Not to be outdone, Franklin delivered his toast to America’s first President, to “George Washington, Commander of the American armies, who, like Joshua of old, commanded the sun and the moon to stand still — and they obeyed him.” Truly a drop-the-mic moment in history!

George Washington’s farewell toast, 1796

“With a heart full of love and gratitude I now take leave of you,” Washington toasted, looking about the room. “I most devoutly wish that your latter days may be as prosperous and happy as your former ones have been glorious and honorable. I cannot come to each of you but shall feel obliged if each of you will come and take me by the hand.”

More famous political toasts

1.) “Our federal Union: it must be preserved!”
President Andrew Jackson, at Thomas Jefferson’s birthday celebration, April 1830

“The Union: next to our Liberty the most dear: may we all remember that it can only be preserved by respecting the rights of the States, and distributing equally the benefit and burden of the Union!”
John Calhoun, his Vice President, in reply

Jackson directed his toast towards Vice President John C. Calhoun. Calhoun, a proponent of state’s rights, responded with a toast of his own, clearly making his views on nullification clear to everyone in the room.

2.) “The law: It has honored us; may we honor it.”
Daniel Webster, American lawyer and statesman, his toast at the Charleston Bar Dinner, May 1847

3.) “Gentlemen, I believe your victories were won on water.”
William Jennings Bryan, American politician and orator, 1908

The teetotaler Bryan was asked to make a toast to the British Navy. He used a glass of water to make his point.

4.) “May this kind understanding between our countries grow ever closer, and may our friendship prosper. Ladies and gentlemen, we drink to the health of His Majesty, King George VI.”
President Franklin D. Roosevelt, his toast to the King of the United Kingdom at the 1939 White House dinner

5.) “Here’s to 1942, here’s to a year of toil—a year of struggle and peril, and a long step forward towards victory. May we all come through safe and with honour.”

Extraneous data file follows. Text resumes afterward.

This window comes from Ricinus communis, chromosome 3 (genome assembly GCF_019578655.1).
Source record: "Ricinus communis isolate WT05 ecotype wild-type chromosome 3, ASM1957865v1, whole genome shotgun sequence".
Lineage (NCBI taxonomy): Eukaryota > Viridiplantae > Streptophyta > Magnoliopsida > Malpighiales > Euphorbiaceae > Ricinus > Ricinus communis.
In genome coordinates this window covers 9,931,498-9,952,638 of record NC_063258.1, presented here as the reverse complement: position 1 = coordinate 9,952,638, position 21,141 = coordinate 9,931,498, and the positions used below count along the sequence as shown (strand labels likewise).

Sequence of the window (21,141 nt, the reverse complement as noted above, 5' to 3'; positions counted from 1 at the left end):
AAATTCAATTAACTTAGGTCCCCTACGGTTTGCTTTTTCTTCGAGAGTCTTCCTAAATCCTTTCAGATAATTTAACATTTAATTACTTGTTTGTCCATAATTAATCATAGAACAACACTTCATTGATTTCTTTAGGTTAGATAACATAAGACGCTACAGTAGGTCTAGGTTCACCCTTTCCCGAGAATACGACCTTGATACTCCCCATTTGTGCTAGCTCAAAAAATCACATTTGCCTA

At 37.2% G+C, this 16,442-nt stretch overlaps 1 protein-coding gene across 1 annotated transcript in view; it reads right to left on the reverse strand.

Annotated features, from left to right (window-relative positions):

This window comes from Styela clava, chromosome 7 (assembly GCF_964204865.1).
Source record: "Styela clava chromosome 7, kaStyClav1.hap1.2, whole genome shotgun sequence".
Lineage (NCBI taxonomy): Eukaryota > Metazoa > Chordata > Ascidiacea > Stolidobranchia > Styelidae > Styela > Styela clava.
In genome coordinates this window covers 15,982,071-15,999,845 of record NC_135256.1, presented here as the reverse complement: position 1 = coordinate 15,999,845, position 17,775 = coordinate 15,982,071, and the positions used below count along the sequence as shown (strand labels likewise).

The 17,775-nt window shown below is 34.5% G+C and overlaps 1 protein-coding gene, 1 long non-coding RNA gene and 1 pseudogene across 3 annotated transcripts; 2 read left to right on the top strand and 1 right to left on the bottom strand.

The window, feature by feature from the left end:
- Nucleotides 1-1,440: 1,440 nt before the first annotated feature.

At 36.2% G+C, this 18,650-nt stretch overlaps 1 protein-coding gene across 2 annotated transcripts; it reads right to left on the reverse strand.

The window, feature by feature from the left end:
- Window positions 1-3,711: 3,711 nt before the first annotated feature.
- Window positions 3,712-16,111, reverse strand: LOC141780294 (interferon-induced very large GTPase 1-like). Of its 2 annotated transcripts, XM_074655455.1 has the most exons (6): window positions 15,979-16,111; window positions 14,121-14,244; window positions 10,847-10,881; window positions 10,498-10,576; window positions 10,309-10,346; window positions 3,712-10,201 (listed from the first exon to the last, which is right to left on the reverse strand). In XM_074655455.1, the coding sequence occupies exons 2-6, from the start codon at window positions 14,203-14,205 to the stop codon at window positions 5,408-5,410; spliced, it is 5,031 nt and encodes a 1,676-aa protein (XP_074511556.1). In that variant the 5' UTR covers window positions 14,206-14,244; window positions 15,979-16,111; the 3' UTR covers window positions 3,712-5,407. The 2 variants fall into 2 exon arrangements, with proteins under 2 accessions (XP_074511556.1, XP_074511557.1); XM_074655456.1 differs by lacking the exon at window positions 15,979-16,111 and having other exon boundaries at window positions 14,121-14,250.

Winston Churchill, New Year’s toast, January 1, 1942

Churchill was traveling by train to Washington DC when he gathered reporters and staff in the dining car for his toast to the new year.

Benjamin Franklin famous toast

List of 18th-century toasts

A list of toasts that exemplify the character of the age:

  • “A long and happy peace”
  • “The American people—While they know how to defend the Rights of Man, may they not forget to pay a due regard to government of their own choice—Three Cheers!”
  • “May the citizens of the United State eternally cherish those rights, for which they fought, bled, and conquered.”
  • “Perpetual Union to the Colonies”
  • “To the memory of those departed heroes who sealed our Independence with their blood—Whilst we taste the fruits of their labours, may we never be tempted to fell our birthright for a mess of pottage.”
  • “All true Patriots throughout the World”
  • “The Thirteen united Colonies. The free and independent States of America. The Congress for the Time being. The American Army and Navy. A happy Election for the Whiggs on the first of May.”
  • “To the good fortune of the company and generosity of (name)”
  • “For the pleasure of (name) and his/her company.”
  • “May the Collision of British Flint and American Steel, produce that Spark of Liberty which shall illumine the latest Posterity”
  • “To the health of those friends in company tonight”
  • “To the Virginia Declaration of Rights, long may it cherish the inherent liberties of the citizen.”
  • “This happy day, and all who honor it.”

Mid-century toasts

“Here’s to the new radio—
Here’s to our neighbor’s loudspeaker
So loud we need none of our own
May its volume never grow weaker.”
1930s toast

“To the confusion of our enemies.”
J. Robert Oppenheimer, theoretical physicist, 1940s

“Here’s to today! For tomorrow we may be radioactive.”
1950s toast

8. Literary toasts

The following toasts are from famous authors, poets, and playwrights.

“To absent friends, lost loves, old gods, and the season of mists; and may each and every one of us always give the devil his due.”